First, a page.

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|Chess Openings - Unusual First Moves|
|The good, the bad, and the really ugly.|
The category is Chess and the answer is '20 moves'. What's the question? One of the most obvious is 'How many ways are there to open a chess game?'
Our page on repertoire recommendations lists only six moves for the initial position : 1.d4, 1.e4, 1.c4, 1.Nf3, 1.f4, and 1.b3. What happened to the other 14? The initial position shares a feature with all chess positions -- the legal moves do not all have equal value.
The following table lists the 20 possibilities for White's first move, together with their names. The names are from Chess Archaeology (see the linkbox at the bottom of this article), where you'll find more names for other opening variations.
The Chess Archaeology names are not necessarily definitive. 1.b3 is often called the Nimzo-Larsen, after the Danish GM who showed that it could be an effective weapon against the best players in the world. 1.b4 is also known as the Orangutang, one of the most colorful opening names, and as the Polish.
The third column ('W%-B%-D%') gives percentages for the results of games played using the opening. These are calculated by ChessLab, 'two million interactive chess games online' (see the linkbox again).
For example, 35% of the games starting with Bird's Opening (1.f4), have been won by White, 40% by Black, and 23% have resulted in draws. The first few openings are missing these statistics. Its database has so many games with these openings that ChessLab runs out of time to examine them all.
The fourth column shows the ECO classification codes assigned to the opening. Of the 500 codes from A00 to E99, 260 have been assigned to 1.d4 openings, 200 to 1.e4, and 30 to 1.c4. This leaves only 10 codes for the other openings.
Of these 10 codes, 9 have been assigned to 1.Nf3, 1.f4, and 1.b3. White's other 14 moves have been lumped together into a single code A00.
ECO codes are generally sequenced from the least popular openings to the most popular. This means that code A covers openings which are less popular than code E, code A0 is for openings less popular than code A9, and code A00 is less popular than A09. This is only a rule of thumb. The coding classification was devised in the 1970s and opening tastes, like fashion, have changed since then.
One thing hasn't changed, and probably never will change. The openings classified under A00 are the least popular of all openings. Why is that? First and foremost, it's because chess is a game of logic.
Chess players don't play to pass the time, although chess is an excellent source of amusement. Chess players play to win. The most popular first moves are those that offer White the best winning chances.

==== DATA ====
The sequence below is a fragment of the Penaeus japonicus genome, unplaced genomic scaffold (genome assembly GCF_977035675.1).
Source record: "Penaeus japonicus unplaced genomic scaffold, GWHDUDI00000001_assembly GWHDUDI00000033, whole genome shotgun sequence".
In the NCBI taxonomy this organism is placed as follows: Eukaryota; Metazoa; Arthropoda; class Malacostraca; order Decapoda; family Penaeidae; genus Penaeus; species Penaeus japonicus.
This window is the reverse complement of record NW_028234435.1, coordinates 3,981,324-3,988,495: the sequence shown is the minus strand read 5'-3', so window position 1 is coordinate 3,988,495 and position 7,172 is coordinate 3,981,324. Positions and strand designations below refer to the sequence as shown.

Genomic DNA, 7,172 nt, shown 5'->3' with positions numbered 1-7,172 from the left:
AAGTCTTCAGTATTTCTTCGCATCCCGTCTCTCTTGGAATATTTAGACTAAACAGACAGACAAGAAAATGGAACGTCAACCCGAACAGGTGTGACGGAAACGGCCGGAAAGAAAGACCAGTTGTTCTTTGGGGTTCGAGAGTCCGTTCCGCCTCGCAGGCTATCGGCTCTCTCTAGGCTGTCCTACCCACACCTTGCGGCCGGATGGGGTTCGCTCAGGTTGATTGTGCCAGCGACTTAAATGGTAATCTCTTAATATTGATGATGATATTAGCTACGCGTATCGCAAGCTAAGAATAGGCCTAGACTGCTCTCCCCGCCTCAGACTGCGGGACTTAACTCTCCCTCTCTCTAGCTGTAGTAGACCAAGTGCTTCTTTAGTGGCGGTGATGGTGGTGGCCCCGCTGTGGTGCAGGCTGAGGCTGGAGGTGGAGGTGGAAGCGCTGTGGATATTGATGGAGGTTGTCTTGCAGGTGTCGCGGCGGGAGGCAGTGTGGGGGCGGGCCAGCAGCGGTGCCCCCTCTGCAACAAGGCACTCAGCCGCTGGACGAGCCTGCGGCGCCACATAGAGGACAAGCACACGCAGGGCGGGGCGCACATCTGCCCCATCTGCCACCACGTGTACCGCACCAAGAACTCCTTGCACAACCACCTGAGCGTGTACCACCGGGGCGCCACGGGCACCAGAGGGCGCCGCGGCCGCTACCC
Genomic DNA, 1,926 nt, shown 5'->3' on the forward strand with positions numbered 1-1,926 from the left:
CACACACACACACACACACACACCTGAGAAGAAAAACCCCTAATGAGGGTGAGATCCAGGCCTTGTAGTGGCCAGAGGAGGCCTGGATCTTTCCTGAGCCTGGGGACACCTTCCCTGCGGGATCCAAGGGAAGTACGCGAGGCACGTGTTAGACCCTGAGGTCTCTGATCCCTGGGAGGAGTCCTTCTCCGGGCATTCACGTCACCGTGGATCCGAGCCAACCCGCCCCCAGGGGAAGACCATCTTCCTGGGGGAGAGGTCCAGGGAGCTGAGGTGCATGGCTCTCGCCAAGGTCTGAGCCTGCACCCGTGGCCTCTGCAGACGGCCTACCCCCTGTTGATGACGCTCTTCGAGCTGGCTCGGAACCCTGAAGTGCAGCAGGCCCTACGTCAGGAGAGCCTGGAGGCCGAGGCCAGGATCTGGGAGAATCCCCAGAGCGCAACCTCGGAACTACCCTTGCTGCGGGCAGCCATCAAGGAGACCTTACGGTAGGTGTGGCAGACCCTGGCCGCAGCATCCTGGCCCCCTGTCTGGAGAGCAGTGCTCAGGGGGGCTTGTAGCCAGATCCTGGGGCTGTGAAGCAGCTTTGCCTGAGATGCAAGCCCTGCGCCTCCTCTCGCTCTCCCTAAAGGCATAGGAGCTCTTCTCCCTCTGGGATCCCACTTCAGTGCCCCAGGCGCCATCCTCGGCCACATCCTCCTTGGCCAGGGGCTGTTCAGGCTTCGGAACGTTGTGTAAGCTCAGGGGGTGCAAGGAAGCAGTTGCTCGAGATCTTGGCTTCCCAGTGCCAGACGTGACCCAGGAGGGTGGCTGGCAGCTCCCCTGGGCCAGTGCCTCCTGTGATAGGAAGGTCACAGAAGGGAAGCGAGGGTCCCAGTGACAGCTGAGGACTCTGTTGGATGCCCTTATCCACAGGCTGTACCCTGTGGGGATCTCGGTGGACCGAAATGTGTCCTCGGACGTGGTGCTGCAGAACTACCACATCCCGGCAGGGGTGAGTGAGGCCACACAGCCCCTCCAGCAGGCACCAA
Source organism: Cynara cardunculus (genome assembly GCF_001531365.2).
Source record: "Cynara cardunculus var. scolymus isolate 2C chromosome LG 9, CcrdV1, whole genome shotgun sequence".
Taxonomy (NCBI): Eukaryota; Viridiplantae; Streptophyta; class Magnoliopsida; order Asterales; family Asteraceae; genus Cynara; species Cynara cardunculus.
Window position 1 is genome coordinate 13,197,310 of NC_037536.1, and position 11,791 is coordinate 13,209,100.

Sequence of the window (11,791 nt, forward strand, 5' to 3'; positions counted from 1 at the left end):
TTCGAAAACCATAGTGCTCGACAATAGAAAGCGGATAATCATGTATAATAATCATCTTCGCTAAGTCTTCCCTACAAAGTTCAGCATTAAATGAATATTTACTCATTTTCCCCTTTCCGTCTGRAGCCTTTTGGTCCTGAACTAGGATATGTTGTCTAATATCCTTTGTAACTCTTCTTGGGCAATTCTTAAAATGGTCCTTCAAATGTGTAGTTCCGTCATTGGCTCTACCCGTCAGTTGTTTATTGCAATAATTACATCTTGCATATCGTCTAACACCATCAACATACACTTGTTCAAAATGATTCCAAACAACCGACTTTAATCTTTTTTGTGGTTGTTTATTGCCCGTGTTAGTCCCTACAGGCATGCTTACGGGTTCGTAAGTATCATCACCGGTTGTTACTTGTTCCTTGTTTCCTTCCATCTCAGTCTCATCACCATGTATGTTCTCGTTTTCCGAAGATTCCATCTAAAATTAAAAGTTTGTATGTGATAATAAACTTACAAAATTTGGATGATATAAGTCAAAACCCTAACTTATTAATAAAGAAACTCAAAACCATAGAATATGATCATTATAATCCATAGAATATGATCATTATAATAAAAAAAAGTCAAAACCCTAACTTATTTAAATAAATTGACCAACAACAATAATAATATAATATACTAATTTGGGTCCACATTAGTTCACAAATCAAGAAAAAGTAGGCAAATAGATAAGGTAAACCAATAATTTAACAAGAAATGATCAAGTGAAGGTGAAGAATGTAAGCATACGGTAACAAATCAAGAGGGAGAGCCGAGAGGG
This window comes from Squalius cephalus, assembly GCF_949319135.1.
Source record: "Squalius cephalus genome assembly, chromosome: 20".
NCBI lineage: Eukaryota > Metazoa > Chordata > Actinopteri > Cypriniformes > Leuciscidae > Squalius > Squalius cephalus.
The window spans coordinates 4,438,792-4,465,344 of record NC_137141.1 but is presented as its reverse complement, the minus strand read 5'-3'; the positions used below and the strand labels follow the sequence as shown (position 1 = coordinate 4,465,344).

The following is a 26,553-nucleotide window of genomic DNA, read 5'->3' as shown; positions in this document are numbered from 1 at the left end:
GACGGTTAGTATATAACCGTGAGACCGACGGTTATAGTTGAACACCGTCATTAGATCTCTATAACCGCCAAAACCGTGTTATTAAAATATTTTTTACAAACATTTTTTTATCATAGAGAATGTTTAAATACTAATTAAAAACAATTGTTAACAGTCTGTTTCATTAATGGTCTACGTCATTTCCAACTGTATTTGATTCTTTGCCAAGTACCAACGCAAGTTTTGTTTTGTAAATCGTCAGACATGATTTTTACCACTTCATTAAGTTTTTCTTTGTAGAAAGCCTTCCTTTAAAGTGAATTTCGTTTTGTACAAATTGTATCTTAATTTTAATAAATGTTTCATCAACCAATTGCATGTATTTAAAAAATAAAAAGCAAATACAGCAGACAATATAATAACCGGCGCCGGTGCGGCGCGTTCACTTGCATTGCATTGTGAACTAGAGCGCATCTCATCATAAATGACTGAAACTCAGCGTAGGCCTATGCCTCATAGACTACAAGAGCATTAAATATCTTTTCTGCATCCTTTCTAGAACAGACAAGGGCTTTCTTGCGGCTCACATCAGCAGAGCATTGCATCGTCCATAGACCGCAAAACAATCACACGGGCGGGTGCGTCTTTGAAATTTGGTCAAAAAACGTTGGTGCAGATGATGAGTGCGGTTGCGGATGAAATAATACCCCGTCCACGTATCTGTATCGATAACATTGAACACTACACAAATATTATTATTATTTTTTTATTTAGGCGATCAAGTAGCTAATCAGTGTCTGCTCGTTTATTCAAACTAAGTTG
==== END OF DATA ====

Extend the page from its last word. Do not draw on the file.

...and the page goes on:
The logic behind chess dictates that, other things being equal, control of the center and superior piece activity are advantages. These are such big advantages that they are often sufficient to win the game.
The initial moves classified under A00 either neglect the center or neglect piece development. The worst of them neglect both.
It may seem as though White and Black start with equal forces, but this is not true. White, who moves first, has the advantage of being able to control the center and develop a piece one move before Black. In the hands of a skillful player, the advantage of the first move will endure well beyond the opening.
A good first move puts immediate pressure on Black. The biggest drawback of the A00 moves is their failure to apply any pressure. Playing a move like 1.a3 says, 'Pass! I'd rather you move first.'
A move like 1.d4 says, 'I'm playing to win by occupying the center and by developing my pieces quickly.' In fact, if White could play again without allowing an intervening move by Black, 2.e4 would produce the following position.
Here White has such a powerful initiative, that Black might already be theoretically lost. That's why the best responses to 1.d4 prevent 2.e4.
The position after 1.e4 is similar, but different. The best responses to 1.e4 can't prevent 2.d4, which White can play after any first move by Black. They can, however, neutralize it.
In sharp contrast to 1.d4 and 1.e4, the A00 openings threaten nothing. Even if White could play without an intervening move by Black (1.a4 -- 2.h4 is one horrible example), the position would not offer an overwhelming advantage. The worst of the A00 openings weaken White's position without any compensation. Which moves are the worst?
Let's return to the table of first moves. For the A00 openings, the last column shows a number instead of an ECO code. This number is a count of the games on the ChessLab database (the same source as the 'W%-B%-D%' column). A count of '>50' means that there are more games than can be captured by a single download. This lets us classify further the A00 openings.
The openings headed '1.b4 Sokolsky' are relatively popular openings where White and Black have approximately equal chances of winning the game. 1.g3 even preserves White's initial advantage.
The openings headed '1.a3 Anderssen' are also relatively popular, but White has ceded a substantial advantage to Black. It's a mystery why 1.h3 appears superior to 1.a3, or why 1.d3 is significantly better than 1.e3, but that's what the stats say.
The openings headed '1.a4 Ware' are unpopular openings, where the results confirm the unpopularity. What's the worst of the worst? It might be 1.f3, the Barnes Opening. This move neglects development, weakens further White's weakest square (f2), and blocks the best move for the Knight on g1. Can a single move do more positional harm?